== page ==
As regards your TBR list, the two Hornby titles have been sitting on my shelf for over a year, waiting, waiting for me to pick them up.
    There are just too many things to read, and often the ones I buy get relegated to the bottom as the ones that I've borrowed from the library need to be returned by a certain date.

  28. Yep, typos and editing errors drive me nuts -- especially when they're in the final copy and/or repetitive. They annoy me so much, in fact, that when I'm reading a final copy (in ARCs, I do my best to ignore them, although they'll always interrupt the reading flow), I find myself marking the mistakes as well as the great quotes. The most distinctive mistake I've ever found was in a Harlan Coben book. On one page, a character stood up from a bed, and then walked across the room and stood up from the bed, again. Oopsy. In that same book, one of the characters had blue eyes at the beginning of the book and then later . . . the same character had brown eyes. So, the editing on that book was just plain awful. Glaring errors are definitely the most irritating.

  29. Typos really drive me nuts. It was interesting to read Lezlie's comment above - it's a shame that publishers are placing less importance on grammatical accuracy in the books they are publishing.

    Of course I'm not one to talk, unless I really concentrate, my grammar can be horrendous.

  30. Andi - Thank you for the link! As an instructor, I imagine you are much more tuned into stuff like this.

    Tanabata - I think that would annoy me too. I guess it's fortunate for the authors that who use other languages mixed in with their English text that I don't speak or read another language (I sure wish I did though!).

    I am looking forward to reading Hornby's too essay collections very much as well as Hustvedt's book. I am glad you enjoyed what you read by her!

    Debi - They really can be distracting, can't they? I'm sorry to hear you had a similar experience with Terminal Event.

    Susan - I love how you describe your reading--as being in a coma. That happens to me when I am especially engrossed in a book too. Too many or too big of mistakes can interrupt the process.

    Shonna - It is sad that a more personal touch to editing has been lost with the advent of technology.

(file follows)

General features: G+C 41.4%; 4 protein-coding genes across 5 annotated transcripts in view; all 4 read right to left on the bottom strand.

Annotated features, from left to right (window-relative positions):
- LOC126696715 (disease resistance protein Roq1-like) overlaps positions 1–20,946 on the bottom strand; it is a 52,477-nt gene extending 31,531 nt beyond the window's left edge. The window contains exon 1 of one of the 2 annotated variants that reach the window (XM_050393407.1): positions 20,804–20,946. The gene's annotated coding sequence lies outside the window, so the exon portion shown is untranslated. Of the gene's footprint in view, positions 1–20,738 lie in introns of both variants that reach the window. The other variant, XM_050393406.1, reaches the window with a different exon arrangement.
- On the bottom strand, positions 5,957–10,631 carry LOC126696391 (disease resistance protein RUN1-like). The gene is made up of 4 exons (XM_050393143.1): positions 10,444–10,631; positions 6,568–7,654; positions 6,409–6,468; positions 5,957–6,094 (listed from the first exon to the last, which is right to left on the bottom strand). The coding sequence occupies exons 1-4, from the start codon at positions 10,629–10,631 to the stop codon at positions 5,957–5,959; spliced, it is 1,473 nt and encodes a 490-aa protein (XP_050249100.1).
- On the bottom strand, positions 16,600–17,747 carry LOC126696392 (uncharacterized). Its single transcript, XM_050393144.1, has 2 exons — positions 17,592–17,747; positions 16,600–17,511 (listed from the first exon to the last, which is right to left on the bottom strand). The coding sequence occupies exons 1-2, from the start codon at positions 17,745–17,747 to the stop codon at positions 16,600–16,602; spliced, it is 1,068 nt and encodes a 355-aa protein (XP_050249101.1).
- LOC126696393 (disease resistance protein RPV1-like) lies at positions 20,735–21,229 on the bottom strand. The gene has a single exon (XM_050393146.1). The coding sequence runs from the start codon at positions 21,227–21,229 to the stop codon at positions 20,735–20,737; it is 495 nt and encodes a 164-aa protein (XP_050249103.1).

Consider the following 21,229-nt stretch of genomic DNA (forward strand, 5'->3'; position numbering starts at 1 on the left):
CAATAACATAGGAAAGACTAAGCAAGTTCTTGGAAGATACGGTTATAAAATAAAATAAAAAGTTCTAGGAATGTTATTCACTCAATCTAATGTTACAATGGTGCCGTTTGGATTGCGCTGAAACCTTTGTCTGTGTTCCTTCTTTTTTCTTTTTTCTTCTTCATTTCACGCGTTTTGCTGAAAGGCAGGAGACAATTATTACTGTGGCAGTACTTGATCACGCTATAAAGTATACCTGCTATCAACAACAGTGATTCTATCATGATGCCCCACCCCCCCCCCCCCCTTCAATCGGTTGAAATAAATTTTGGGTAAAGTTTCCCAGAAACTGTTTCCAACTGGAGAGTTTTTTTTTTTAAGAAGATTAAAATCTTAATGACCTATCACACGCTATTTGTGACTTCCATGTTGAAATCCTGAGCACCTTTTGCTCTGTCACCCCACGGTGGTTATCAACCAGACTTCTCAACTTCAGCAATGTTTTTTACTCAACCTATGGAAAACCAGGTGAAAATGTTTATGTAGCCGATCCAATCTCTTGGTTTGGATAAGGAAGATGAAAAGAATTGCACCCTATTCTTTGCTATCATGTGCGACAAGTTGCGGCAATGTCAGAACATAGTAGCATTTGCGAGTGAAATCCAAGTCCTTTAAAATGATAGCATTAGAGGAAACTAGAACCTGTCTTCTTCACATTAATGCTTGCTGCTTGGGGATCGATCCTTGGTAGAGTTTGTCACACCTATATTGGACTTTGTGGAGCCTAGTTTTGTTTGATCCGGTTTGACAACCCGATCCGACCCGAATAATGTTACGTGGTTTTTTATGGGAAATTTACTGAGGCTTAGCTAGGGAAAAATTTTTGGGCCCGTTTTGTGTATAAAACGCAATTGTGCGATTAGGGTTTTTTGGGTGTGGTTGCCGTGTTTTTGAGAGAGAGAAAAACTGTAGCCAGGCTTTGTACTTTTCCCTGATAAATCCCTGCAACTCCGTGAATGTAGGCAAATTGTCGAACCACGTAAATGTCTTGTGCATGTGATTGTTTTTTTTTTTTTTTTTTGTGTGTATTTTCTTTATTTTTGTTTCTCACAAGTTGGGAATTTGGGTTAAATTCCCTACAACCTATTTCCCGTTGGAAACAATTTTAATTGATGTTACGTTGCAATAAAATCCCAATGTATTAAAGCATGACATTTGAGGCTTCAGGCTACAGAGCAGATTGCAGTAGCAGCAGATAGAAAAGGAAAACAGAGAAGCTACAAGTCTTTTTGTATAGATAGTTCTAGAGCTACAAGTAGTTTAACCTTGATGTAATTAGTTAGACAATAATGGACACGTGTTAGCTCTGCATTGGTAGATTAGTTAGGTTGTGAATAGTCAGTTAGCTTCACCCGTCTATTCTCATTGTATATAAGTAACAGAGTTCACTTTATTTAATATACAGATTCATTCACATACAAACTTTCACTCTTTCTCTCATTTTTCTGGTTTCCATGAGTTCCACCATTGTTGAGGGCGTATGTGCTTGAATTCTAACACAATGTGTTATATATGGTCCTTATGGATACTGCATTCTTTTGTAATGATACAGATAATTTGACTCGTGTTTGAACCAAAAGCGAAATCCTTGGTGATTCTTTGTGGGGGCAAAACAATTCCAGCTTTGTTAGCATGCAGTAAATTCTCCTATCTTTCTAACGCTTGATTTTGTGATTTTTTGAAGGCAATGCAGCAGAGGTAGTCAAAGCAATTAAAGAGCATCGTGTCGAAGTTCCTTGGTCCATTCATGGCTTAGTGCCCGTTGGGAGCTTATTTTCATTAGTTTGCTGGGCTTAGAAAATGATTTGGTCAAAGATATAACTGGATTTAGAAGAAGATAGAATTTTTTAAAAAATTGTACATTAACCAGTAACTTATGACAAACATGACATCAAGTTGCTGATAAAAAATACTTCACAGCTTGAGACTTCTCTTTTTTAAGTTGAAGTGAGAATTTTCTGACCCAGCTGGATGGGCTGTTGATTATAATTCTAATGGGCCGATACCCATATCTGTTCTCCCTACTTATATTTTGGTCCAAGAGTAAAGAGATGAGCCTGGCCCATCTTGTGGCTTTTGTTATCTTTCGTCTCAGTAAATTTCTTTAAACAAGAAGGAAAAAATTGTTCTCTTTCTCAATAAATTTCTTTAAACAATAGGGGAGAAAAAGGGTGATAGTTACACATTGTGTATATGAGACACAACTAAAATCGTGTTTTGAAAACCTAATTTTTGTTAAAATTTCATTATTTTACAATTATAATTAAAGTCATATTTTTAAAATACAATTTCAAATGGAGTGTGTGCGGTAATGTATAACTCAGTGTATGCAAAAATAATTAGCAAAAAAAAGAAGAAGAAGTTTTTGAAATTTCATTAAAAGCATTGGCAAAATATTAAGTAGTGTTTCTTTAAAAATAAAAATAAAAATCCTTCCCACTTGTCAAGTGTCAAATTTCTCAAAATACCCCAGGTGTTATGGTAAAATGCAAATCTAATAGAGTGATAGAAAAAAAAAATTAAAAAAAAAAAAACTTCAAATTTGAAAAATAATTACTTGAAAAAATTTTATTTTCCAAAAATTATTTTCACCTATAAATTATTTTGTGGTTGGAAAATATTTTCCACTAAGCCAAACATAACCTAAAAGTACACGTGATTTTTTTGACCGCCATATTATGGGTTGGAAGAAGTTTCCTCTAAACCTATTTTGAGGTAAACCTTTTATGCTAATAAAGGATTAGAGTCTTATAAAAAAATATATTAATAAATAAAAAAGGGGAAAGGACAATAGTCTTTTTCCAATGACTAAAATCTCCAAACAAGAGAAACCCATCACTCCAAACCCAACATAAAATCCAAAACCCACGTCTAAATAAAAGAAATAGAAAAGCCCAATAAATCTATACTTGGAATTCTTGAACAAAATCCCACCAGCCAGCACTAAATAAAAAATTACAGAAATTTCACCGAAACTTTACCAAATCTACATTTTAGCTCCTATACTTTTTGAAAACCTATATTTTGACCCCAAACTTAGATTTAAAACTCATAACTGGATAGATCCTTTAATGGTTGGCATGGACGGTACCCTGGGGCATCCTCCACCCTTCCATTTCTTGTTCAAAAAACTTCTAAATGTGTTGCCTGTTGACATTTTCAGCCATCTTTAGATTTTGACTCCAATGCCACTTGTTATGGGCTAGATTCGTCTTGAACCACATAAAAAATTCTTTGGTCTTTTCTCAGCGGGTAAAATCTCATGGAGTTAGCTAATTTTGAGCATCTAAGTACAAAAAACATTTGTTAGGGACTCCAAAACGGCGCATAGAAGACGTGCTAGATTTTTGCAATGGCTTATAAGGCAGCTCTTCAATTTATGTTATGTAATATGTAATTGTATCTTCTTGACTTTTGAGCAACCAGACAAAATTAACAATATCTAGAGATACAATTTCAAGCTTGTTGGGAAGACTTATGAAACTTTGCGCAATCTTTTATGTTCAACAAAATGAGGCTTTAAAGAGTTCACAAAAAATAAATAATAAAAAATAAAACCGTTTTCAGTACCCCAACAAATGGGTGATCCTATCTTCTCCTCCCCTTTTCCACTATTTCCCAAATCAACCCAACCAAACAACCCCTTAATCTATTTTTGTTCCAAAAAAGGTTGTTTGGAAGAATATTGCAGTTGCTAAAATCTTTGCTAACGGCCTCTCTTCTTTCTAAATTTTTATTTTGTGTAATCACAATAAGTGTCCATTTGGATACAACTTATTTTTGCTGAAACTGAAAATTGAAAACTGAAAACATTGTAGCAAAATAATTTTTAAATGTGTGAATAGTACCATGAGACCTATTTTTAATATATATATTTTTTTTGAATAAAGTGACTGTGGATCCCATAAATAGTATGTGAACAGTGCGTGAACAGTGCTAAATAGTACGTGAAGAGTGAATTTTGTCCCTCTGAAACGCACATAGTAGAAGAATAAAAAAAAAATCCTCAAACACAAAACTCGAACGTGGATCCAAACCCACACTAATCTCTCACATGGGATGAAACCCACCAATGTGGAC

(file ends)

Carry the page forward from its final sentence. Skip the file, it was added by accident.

I know just what you mean about books waiting on the shelf for long periods of time. I admit that one of the reasons I do not use the library is because I have so many of my own already to read. I don't want them to feel short shifted. As it is, I've been reading so many review books lately that I've hardly touched any of my own books.

    Nancy - If I'd been reading the Coben book, I probably would have done a double take over the character's standing up from the bed, but I might not pick up on the eye color change. Those are pretty big mistakes regardless. Maybe he wears contacts of varying colors? ;-)

    Alisia - You make a good point. My grammar isn't always up to par either.

  31. Hi Wendy, I wouldn't say my grammar is fantastic but I do appreciate a well written book....

    I haven't read any of the books you listed in your new pile but I have seen Nick Hornby's book in the bookstore for some time. :D

  32. I feel like such a dunce just realizing this (or thinking I'm realizing it), but when you say TBR that doesn't necessarily mean those books are now in your library, right? If I'm wrong you must have one freakin' massive library! :) Anyway, I notice typos as well but am really only bothered by them when it can change the meaning--which has happened a few times.

  33. Alice - Mine grammar isn't always on the mark either, so you aren't alone.

    Trish - When I refer to TBR, I am talking about books I actually own. I refer to the list of books I want to read but don't yet have on hand as my wish list. The spare bedroom in my house has turned into a TBR library of sorts as that's where I keep most of my TBR books now.

  34. Oh my goodness! Alright, well there goes my theory! :)